Sleep apnoea is a very common sleep disorder. Sleep apnoea can affect you by blocking your airflow as in obstructive sleep apnoea (OSA). If you stop breathing entirely this form of sleep apnoea is called central sleep apnoea or CSA and is a dysfunction of your nervous system that regulates breathing. If you experience a mixture of both, you have a form of sleep apnoea called mixed sleep apnoea. In either case, you may not be aware that you even have this condition and most times it is discovered by a family member and is a chronic condition.
OSA is the most common type of sleep apnoea. While you’re sleeping your muscles relax allowing the soft tissue in your mouth to collapse and block your airway, causing intermittent breathing or periods when breathing becomes shallow. These events vary in length and occurrence. In many instances after an individual has experienced a breathing episode it will be followed by loud snoring, gasping, or choking sounds. This can distract from normal sleep and the effects of this may be experienced the following day with sleepiness or a feeling of tiredness.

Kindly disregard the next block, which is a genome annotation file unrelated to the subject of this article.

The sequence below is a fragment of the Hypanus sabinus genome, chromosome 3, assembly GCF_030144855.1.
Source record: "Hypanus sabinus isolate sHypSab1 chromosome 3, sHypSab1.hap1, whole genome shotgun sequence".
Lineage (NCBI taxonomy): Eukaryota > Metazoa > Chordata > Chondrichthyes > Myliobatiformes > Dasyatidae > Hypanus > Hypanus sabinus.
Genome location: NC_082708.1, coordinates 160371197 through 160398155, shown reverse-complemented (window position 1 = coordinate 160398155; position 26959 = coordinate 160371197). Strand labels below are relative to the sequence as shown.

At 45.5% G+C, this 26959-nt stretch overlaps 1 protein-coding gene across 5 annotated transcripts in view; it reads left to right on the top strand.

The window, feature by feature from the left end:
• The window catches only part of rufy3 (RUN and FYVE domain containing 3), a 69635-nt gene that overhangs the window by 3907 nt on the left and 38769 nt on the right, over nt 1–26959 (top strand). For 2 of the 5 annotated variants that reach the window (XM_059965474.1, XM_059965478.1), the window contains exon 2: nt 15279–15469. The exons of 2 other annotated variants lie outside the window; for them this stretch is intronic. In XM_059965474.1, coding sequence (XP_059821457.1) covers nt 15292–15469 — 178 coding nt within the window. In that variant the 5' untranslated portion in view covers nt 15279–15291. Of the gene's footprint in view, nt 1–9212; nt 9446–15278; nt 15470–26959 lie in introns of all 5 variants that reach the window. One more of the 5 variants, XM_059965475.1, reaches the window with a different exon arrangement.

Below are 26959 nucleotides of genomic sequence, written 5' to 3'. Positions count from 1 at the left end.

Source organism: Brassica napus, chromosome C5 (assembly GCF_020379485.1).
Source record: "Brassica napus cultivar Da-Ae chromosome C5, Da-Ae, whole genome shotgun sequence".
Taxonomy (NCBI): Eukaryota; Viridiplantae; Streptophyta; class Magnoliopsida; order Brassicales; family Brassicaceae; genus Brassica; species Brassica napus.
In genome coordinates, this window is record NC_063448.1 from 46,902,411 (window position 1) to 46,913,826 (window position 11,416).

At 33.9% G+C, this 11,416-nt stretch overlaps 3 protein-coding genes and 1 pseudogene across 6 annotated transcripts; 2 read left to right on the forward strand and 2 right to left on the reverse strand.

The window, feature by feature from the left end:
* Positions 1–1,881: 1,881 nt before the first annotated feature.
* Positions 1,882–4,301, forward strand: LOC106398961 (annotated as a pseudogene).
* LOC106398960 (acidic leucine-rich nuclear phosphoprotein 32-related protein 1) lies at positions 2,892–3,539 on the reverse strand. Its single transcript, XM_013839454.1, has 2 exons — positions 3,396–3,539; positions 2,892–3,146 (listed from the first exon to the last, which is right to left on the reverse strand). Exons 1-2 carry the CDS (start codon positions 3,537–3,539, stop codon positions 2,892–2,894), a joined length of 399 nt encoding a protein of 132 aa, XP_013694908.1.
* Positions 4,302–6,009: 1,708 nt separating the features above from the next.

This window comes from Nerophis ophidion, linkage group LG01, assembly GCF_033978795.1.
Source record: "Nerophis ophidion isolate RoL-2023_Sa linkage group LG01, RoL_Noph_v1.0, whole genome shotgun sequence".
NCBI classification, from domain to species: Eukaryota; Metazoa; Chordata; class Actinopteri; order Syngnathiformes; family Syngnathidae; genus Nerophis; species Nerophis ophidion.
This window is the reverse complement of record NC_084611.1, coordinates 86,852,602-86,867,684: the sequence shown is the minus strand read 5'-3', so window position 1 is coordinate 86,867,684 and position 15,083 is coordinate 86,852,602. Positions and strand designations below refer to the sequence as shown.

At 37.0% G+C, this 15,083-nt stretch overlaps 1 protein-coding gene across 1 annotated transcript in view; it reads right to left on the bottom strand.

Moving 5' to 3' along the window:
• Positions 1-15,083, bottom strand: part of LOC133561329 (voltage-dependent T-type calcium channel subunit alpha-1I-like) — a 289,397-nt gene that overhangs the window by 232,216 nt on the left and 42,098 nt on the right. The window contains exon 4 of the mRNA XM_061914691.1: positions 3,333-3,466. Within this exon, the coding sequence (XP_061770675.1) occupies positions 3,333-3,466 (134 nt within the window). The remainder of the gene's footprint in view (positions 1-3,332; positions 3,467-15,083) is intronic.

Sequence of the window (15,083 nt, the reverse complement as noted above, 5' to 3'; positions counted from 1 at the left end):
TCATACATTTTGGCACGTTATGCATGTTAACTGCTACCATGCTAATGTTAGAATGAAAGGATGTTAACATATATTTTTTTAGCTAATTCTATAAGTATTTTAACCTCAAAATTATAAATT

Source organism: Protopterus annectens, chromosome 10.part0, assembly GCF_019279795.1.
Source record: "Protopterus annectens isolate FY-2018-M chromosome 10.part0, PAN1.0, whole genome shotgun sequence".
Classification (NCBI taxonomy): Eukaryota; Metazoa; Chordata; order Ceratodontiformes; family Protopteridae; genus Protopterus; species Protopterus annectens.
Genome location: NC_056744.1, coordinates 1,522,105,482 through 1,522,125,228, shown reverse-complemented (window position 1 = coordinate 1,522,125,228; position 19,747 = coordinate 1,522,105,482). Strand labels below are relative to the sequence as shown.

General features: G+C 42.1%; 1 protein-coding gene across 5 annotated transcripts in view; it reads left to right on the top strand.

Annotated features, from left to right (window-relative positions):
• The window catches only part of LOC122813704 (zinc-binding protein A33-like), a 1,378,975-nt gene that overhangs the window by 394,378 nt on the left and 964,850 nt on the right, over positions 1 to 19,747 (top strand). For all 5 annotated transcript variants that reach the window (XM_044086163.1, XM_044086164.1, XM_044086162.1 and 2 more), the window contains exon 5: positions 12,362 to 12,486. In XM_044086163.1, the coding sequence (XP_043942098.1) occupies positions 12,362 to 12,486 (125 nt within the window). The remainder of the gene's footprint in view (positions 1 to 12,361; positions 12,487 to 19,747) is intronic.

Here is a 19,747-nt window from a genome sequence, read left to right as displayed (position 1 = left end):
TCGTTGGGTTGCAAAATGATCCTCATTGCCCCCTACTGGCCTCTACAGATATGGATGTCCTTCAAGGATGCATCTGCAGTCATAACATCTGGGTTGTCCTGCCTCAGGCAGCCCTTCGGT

Sleep apnoea is more common in men than women and it can affect everybody including children. Children that experience sleep apnoea also exhibits hyperactivity or can be difficult to deal with. Treating sleep apnoea is very important to your health and well being and if it goes untreated it can cause excessive fatigue, daytime sleepiness as well as morning headaches and memory loss. This can also be a threat to your health and safety in the workplace. Sleep apnoea also raises your risk for high blood pressure, stroke, heart disease, diabetes, chronic acid reflux, and erectile dysfunction. Severe cases of sleep apnoea that go untreated can even run the risk of death.